What is Mortgage Lending?

Written by: Christy Rakoczy

Mortgage lending is the practice of giving people loans to buy a home. Many different types of financial institutions are engaged in the process of mortgage lending, including banks and credit unions.

How Does Mortgage Lending Work

When a bank decides to loan someone money for a mortgage, they have an underwriting process that the loan goes through in order to make sure that the loan is a good risk and that the borrower is likely to pay it back. Based on this process, a loan is either approved and granted or denied.

When a loan is approved, the mortgage lender has a few different options. The lender can keep it “in-house” or on their books. This means you will keep making payments to the mortgage lender that you originally borrowed the money from. They will make money in the form of the interest that they charged to you and the loan will be an investment that they carry.

The mortgage lender also has the option of selling the investment on the secondary mortgage market to investors. This means your home loan can be resold to a different mortgage company. When this occurs, you will often need to make payments to someone different than the original bank that lend you the money. Sometimes, this happens immediately after you get the loan, while in other cases, you may be notified later on that your mortgage servicer has switched.

When a bank resells a loan, they make money through the sale of that loan rather than through your interest payments. The investors who bought the loan make money from your interest payments.  The actual process of who the loan is resold to and how it is resold can be complicated, as mortgage products are sometimes packaged and a bank sells a whole bunch of different mortgages at different risk levels at once.

As a consumer borrower, the only thing that is important to be aware of is that your loan might be sold and you’ll need to send your payments to someone else (all other terms of your loan do remain the same though, even if it is sold).

What about FHA Mortgages?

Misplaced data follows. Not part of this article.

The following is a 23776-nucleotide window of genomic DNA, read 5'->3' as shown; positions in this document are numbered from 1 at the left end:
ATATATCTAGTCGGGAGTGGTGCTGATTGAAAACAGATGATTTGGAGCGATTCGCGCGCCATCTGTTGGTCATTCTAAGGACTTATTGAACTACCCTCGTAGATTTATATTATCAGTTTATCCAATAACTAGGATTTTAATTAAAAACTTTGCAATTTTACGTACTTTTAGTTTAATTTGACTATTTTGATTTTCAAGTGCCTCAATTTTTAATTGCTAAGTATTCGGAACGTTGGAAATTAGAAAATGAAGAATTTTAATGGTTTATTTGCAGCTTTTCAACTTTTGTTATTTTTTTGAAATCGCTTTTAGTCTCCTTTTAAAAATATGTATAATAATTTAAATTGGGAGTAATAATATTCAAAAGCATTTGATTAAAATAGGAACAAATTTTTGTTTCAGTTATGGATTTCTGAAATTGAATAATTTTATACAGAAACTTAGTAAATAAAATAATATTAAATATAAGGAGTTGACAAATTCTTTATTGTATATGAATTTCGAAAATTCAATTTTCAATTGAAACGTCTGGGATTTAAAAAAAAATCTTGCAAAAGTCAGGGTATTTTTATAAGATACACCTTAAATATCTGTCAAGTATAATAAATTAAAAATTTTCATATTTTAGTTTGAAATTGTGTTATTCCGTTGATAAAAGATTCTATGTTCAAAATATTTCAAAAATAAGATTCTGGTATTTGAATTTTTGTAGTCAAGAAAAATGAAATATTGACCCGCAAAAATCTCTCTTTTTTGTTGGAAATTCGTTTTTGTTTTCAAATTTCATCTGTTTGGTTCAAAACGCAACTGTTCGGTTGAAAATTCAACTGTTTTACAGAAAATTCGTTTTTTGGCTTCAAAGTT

One common misconception that people have is that the government actually gives out mortgages through the Department of Housing and Urban Development (HUD). You may have heard of FHA or VA loans and assumed that this meant the government was a mortgage lender.

In reality, however, the FHA or VA just guarantees loans made by other lenders if those loans fall within specific guidelines and meet specific criteria. This means you will go to a regular bank or mortgage lender and you will get your FHA loan through them. The FHA will provide a guarantee to the lender that if you do not pay back the loan, the losses will be covered.

Who is Engaged in Mortgage Lending?

Any number of financial institutions are engaged in mortgage lending. Most people get their mortgage loan through banks or credit unions. However, it is also possible to get owner financing and get your mortgage right from the person who sells you the property, or to find non-conventional lenders willing to carry a mortgage loan.

There are also financial professionals called mortgage brokers that help in the mortgage lending process. These professionals have relationships with a number of different banks and shop around to find a loan that works for you. There is a charge for using a mortgage broker so it may not be worthwhile to pay this cost unless you have a unique situation that might make finding a mortgage lender difficult.


What is Mortgage Lending?

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